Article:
## Inductance of Single Phase Two Wire System:

A Inductance of Single Phase Two Wire System consists of two parallel conductors which form a rectangular loop of one turn. When an alternating current flows through such a loop, a changing magnetic flux is set up. The changing flux links the loop and hence the loop (or single phase line) possesses inductance. It may appear that inductance of a single phase line is negligible because it consists of a loop of one turn and the flux path is through air of high reluctance. But as the X -sectional area of the loop is very large, even for a small flux density, the total flux linking the loop is quite large and hence the line has appreciable Inductance of Single Phase Two Wire System.

Consider a single phase overhead line consisting of two parallel conductors A and B spaced d metres apart as shown in Fig. 9.7. Conductors A and B carry the same amount of current (i.e. IA = IB), but in the opposite direction because one forms the return circuit of the other.  In order to find the inductance of conductor A (or conductor B), we shall have to consider the flux linkages with it. There will be flux linkages with conductor A due to its own current IA and also due to the mutual inductance effect of current IB in the conductor B.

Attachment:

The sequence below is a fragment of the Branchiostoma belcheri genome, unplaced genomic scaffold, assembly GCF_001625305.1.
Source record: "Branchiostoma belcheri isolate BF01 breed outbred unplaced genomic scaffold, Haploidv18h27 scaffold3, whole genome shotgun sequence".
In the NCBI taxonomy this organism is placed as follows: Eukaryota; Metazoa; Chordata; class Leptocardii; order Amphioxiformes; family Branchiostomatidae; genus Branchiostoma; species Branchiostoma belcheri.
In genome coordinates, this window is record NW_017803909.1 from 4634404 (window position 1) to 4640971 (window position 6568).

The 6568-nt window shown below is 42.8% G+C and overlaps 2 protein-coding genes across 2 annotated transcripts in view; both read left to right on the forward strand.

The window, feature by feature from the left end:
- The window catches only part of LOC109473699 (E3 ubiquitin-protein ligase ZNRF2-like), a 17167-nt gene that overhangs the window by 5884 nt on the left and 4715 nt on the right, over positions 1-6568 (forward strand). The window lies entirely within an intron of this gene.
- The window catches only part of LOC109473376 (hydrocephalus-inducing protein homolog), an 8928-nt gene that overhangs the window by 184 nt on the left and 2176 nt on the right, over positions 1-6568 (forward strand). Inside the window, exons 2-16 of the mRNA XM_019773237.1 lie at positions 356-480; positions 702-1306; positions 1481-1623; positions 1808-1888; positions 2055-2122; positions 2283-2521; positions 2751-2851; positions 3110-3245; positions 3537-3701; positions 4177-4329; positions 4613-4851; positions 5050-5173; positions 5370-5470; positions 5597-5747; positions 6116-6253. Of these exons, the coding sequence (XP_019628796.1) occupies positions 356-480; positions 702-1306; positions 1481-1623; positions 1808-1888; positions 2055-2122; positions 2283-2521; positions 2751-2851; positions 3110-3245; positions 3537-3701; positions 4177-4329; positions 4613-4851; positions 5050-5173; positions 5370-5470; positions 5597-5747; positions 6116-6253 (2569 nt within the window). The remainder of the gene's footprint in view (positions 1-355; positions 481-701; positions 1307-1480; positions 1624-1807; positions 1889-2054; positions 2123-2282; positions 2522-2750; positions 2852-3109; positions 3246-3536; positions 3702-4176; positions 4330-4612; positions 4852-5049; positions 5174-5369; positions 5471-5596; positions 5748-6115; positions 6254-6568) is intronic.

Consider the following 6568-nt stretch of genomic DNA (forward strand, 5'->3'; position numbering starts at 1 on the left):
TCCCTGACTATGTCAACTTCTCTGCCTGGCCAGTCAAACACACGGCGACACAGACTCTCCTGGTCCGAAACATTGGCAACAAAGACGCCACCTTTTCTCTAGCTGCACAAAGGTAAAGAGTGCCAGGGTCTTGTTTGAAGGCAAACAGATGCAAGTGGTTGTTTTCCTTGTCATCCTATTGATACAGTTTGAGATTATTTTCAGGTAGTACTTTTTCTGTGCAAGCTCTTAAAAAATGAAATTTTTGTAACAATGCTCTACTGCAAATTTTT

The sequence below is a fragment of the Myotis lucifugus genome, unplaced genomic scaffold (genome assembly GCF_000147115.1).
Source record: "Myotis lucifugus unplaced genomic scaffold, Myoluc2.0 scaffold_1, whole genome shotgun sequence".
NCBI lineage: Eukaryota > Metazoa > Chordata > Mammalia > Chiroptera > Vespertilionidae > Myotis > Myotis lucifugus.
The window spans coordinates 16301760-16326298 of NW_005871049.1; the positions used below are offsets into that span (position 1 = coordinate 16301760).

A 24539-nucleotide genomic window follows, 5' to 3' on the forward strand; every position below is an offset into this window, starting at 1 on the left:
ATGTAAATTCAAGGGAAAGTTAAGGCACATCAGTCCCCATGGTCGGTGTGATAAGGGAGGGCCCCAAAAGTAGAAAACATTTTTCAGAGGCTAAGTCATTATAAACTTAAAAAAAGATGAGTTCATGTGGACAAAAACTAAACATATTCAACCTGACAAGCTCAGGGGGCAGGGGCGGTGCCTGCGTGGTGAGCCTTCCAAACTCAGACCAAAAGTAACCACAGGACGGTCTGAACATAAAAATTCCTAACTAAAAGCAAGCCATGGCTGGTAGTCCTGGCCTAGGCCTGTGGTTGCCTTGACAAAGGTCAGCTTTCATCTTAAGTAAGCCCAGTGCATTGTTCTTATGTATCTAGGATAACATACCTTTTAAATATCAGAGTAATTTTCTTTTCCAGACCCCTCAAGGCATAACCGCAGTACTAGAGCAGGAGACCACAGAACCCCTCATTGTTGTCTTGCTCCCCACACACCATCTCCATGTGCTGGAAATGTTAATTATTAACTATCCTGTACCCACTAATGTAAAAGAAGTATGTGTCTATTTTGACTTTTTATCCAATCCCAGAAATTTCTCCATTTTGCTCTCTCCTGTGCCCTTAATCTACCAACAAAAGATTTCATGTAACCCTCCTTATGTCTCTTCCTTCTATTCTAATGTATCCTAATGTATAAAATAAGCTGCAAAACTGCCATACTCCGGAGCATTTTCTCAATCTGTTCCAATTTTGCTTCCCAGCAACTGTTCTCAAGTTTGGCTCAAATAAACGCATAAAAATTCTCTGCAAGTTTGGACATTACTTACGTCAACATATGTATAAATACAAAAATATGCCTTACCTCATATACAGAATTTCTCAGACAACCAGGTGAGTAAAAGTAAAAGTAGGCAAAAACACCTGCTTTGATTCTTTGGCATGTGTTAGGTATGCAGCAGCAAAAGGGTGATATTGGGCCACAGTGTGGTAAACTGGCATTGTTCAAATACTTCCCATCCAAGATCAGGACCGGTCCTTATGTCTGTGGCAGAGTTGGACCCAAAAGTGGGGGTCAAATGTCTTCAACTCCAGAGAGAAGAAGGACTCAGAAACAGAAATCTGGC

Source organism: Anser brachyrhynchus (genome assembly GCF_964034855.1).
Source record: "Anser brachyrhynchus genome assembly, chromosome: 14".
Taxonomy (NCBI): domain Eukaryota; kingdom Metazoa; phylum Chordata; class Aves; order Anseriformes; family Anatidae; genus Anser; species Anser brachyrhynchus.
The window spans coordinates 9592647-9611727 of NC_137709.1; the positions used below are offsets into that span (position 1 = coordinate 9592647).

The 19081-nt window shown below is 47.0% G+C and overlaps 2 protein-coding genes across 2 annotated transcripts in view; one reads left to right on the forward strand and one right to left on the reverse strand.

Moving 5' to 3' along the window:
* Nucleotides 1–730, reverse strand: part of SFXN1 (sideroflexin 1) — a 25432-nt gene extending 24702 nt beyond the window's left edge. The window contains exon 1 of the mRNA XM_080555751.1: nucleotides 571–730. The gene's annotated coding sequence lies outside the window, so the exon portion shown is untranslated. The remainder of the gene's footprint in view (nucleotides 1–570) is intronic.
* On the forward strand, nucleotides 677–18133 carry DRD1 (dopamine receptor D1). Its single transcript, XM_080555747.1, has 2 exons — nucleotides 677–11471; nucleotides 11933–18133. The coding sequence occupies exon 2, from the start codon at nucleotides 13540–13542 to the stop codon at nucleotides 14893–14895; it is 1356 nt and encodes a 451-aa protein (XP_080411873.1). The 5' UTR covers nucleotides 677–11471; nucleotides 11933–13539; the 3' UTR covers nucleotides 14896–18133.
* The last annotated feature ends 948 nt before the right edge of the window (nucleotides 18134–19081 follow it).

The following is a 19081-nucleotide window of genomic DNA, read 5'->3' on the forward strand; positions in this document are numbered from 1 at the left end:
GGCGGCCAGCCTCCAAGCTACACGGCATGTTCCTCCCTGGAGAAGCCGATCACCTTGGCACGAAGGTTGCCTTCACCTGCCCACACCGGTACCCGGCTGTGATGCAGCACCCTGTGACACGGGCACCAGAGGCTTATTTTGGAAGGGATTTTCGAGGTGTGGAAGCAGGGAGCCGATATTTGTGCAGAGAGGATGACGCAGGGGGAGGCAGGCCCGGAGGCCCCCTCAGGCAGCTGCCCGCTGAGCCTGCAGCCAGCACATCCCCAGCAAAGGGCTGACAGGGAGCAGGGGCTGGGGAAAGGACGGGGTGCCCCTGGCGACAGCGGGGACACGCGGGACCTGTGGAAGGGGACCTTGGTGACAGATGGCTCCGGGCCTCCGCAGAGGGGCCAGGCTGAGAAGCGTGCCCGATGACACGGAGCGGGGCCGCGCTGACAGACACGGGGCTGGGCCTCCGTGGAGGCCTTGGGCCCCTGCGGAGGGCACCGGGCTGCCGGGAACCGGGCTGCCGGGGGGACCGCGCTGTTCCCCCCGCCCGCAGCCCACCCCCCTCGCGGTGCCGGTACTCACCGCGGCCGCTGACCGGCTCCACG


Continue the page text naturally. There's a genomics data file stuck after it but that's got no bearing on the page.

Flux linkages with conductor A due to its own current Flux linkages with conductor A due to current IB Total flux linkages with conductor A is   Inductance of conductor A,   Note that eq.(ii) is the Inductance of Single Phase Two Wire System and is sometimes called loop inductance. However, inductance given by eq.(i) is the inductance per conductor and is equal to half the loop inductance.

Expression in alternate form: The expression for the inductance of a conductor can be put in a concise form. The radius r′ is that of a fictitious conductor assumed to have no internal flux but with the same inductance as the actual conductor of radius r. The quantity e-1/4 = 0.7788 so that The term r′ (= r e-1/4) is called geometric mean radius (GMR) of the wire. Note that eq.(iii) gives the same value of inductance LA as eq.(i). The difference is that eq.(iii) omits the term to account for internal flux but compensates for it by using an adjusted value of the radius of the conductor. Note that r′ = 0.7788 r is applicable to only solid round conductor.